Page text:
Intellectually gifted but emotionally unfulfilled, Quentin Coldwater is as much at sea as any high school senior. He still takes refuge in the fantasy novel series he read as a kid, waiting for happiness to fall in his lap. Surprisingly, it does indeed seem to when an elite and secret college of magic recruits him. Mark Brahmall wonderfully inflects the gaggle of fallible little geniuses Quentin grows up with there: Elliott the flaming drunkard, Janet the flashy attention hog, Alice the wallflower, Josh the bumbling frat boy, and Penny the punk rocker. This is not the nice and polite world of Hogwarts. These 17-year-olds spend five years drinking, screwing, cursing, and occasionally buckling down to work with spells that sound more like chemistry labs than fantastic miracles.
Magic is hard, and growing up proves even harder. Brahmall ages this group of would-be adventurers, gradually inserting the pessimistic uncertainty that creeps in as their graduation approaches, and then the slovenly vulgarity that accompanies their post-grad malaise in New York. But their voices find fresh purpose and energy when Penny discovers that Fillory, the magical land of those books from their youth, is real. Fraught with the tensions sprouting between them, each member of Quentin's posse has reasons to escape into Fillory. Brahmall gives voice to everything from a birch tree to an ancient ram, as the group's quest for a brighter future turns ever more ugly and alarming. Quentin's once idyllic dream now corrupted, he struggles to regain a sense of self and return to the more banal hostilities of the real world.
This is a story narrated with all the wonderment and gravitas inherent in the great tradition of magical coming-of-age tales, to be sure, but it rests firmly on the rocky foundations of a realistic human volatility and longing that may want to keep the characters snatching defeat from the jaws of victory to their bitter end. This world is nothing like Narnia or Middle Earth, and listeners with knowledge of those places will find plenty of insider references here to keep them laughing through the disasters. Grossman has captured a shamefully universal set of psychological quandaries, and Brahmall has expressed them in tones that are terrifyingly recognizable. Megan Volpert
Quentin Coldwater is brilliant but miserable. A senior in high school, he's still secretly preoccupied with a series of fantasy novels he read as a child, set in a magical land called Fillory. Imagine his surprise when he finds himself unexpectedly admitted to a very secret, very exclusive college of magic in upstate New York, where he receives a thorough and rigorous education in the craft of modern sorcery.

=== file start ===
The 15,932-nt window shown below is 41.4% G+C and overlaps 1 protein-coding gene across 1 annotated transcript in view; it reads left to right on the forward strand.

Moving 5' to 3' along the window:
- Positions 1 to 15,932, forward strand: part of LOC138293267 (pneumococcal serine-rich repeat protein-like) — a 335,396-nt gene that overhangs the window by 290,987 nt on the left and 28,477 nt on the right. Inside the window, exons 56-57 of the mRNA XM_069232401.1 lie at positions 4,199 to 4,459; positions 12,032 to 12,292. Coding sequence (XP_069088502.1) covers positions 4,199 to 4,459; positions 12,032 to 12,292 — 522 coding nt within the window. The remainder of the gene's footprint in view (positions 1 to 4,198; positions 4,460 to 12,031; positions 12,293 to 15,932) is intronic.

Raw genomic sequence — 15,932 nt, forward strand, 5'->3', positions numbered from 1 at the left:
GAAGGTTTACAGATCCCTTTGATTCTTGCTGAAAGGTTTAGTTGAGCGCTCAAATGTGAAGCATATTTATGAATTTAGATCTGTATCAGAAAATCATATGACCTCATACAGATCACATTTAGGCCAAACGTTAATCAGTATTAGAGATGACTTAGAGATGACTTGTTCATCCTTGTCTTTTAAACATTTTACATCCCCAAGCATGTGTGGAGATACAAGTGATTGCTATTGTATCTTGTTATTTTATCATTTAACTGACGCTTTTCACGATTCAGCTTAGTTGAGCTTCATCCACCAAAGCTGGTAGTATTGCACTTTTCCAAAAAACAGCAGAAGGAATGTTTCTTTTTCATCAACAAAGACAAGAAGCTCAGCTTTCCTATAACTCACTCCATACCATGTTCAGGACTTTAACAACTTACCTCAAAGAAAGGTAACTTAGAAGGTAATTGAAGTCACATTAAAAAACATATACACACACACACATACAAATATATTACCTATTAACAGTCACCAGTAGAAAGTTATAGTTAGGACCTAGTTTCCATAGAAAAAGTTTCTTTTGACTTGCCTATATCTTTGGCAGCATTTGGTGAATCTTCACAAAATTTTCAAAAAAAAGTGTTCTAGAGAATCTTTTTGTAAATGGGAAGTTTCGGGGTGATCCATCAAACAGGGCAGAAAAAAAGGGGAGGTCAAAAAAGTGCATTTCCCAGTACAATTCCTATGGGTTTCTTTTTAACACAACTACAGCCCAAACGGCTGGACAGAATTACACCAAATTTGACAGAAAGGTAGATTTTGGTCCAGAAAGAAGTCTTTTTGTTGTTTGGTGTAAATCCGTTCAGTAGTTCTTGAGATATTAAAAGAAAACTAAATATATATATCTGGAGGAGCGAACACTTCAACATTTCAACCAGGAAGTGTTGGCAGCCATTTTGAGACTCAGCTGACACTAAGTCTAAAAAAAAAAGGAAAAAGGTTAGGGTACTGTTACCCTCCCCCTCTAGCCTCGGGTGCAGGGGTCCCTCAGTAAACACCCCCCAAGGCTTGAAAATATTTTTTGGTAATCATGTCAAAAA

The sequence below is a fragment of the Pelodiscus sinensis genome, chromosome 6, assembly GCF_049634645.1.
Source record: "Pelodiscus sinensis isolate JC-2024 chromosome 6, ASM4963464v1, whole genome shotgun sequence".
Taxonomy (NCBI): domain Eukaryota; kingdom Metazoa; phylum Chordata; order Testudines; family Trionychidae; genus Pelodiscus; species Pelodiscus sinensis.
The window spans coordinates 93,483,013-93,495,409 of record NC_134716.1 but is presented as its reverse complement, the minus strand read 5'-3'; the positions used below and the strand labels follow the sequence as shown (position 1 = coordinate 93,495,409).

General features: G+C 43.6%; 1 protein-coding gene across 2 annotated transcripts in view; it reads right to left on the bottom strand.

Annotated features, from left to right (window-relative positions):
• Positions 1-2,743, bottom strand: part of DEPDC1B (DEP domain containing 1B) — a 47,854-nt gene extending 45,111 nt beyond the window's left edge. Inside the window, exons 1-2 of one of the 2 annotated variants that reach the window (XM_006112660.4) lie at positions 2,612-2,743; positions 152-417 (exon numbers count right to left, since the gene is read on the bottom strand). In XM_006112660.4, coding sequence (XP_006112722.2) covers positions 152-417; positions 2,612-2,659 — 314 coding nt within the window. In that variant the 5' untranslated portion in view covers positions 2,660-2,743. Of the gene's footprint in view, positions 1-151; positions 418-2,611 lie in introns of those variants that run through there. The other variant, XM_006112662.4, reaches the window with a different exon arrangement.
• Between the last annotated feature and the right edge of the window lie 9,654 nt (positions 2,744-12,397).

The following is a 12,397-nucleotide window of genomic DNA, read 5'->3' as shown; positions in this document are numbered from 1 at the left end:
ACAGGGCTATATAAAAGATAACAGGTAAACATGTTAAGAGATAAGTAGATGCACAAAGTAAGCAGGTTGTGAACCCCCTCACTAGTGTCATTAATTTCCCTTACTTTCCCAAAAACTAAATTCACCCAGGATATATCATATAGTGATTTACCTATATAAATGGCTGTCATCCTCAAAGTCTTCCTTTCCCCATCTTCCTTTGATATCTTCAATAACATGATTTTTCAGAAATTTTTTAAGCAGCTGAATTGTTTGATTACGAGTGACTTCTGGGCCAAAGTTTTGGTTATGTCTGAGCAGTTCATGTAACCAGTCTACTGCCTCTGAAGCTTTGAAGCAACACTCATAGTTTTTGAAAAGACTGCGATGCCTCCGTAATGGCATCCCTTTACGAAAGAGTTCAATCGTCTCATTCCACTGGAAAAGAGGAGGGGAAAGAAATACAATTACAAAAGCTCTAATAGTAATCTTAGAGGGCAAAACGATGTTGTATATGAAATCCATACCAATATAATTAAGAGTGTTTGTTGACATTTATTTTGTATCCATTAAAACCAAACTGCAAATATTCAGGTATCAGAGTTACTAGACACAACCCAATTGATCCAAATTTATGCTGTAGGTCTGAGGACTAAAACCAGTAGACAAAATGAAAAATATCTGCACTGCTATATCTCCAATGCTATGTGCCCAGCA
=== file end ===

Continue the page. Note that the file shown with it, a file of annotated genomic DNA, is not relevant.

He also discovers all the other things people learn in college: friendship, love, sex, booze, and boredom. Something is missing, though. Magic doesn't bring Quentin the happiness and adventure he dreamed it would. After graduation, he and his friends make a stunning discovery: Fillory is real. But the land of Quentin's fantasies turns out to be much darker and more dangerous than he could have imagined. His childhood dream becomes a nightmare with a shocking truth at its heart.
At once psychologically piercing and magnificently absorbing, The Magicians boldly moves into uncharted literary territory, imagining magic as practiced by real people, with their capricious desires and volatile emotions. Lev Grossman creates an utterly original world in which good and evil aren't black and white, love and sex aren't simple or innocent, and power comes at a terrible price.
©2009 Lev Grossman; (P)2009 Penguin
"This is a book for grown-up fans of children's fantasy and would appeal to those who loved Donna Tartt's The Secret History. Highly recommended." (Library Journal)
"Provocative, unput-downable....one of the best fantasies I've read in ages." (Fantasy & Science Fiction)
"The Magicians is to Harry Potter as a shot of Irish whiskey is to a glass of weak tea." (George R.R. Martin)